The justices’ susceptibility to overconfidence bias is also visible in their personalities. I explore this phenomenon in Supreme Hubris, a new book that shares several stories revealing the justices’ striking inability to acknowledge doubt. During a lunchtime debate I once had with the late Justice Antonin Scalia, for example, Scalia expressed absolute certainty in his views on far-ranging matters such as the death penalty, criminal sentencing, abortion, and even the light-hearted question of whether fish is meat. I had a similar experience over tea with the late Justice Ruth Bader Ginsburg, whose self-assured views regarding the procedural rules that govern civil litigation have had surprisingly harmful consequences.

Perhaps most significantly, the court’s overconfidence problem is apparent in its opinions. In overturning the right to abortion, for example, Justice Samuel Alito’s opinion declared that the legal reasoning embraced by respected jurists such as Sandra Day O’Connor, Anthony Kennedy, and Thurgood Marshall was “far outside the bounds of any reasonable interpretation.” Never mind that the “most important historical fact” on which Alito rested his own conclusion — the number of states that banned abortion in 1868 — was riddled with historical inaccuracies.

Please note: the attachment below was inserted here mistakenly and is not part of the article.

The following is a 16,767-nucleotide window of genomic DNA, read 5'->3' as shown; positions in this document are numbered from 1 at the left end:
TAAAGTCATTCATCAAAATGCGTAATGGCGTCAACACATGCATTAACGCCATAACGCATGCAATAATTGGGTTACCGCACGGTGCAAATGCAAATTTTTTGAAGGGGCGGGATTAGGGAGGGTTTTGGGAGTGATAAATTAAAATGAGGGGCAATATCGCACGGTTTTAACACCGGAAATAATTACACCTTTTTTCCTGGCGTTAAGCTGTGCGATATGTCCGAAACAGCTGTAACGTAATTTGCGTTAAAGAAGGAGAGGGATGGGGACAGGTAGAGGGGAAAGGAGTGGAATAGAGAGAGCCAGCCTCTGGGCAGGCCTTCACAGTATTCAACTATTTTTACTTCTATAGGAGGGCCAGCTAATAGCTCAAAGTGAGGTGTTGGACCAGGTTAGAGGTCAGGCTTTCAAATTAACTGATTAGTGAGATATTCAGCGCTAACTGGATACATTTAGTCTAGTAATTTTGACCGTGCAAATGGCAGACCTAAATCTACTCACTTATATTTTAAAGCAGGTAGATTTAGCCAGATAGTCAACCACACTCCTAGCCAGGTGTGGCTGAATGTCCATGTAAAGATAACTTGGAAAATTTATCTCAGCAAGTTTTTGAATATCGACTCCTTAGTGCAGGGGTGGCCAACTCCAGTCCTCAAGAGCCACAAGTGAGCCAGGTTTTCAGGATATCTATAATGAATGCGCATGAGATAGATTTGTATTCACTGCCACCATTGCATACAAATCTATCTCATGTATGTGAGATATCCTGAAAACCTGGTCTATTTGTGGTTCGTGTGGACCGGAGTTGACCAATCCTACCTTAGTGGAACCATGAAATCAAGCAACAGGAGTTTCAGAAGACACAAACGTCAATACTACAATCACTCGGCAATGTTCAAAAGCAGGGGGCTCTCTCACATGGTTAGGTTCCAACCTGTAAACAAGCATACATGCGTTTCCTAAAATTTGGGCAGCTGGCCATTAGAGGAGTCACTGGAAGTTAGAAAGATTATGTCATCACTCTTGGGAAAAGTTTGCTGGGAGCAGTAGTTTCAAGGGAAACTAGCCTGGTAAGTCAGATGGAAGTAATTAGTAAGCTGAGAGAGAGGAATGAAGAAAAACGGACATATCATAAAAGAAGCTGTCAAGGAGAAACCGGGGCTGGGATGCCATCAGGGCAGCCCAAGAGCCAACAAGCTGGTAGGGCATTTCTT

Opinions reaching liberal results often reflect overconfidence bias, too. In Kennedy v. Louisiana, for example, the court struck down the death penalty for cases of aggravated child rape. Although the Constitution was far from clear on the matter and elected officials had reached differing views, a bare five-justice majority wrote that “in the end,” it is “our judgment” that must decide “the question of the acceptability of the death penalty.”

A humble court would recognize the limits of its own judgment and act more cautiously as a result. Sadly, that is not the court we have.

Overconfidence bias has led to the court’s legitimacy crisis by unleashing the justices’ underlying partisan instincts. Humble justices can overcome those instincts by admitting uncertainty and deferring to others. Indeed, this is exactly the deferential approach that enabled New Deal Supreme Court justices to earn the public’s trust by upholding democratically enacted economic regulations.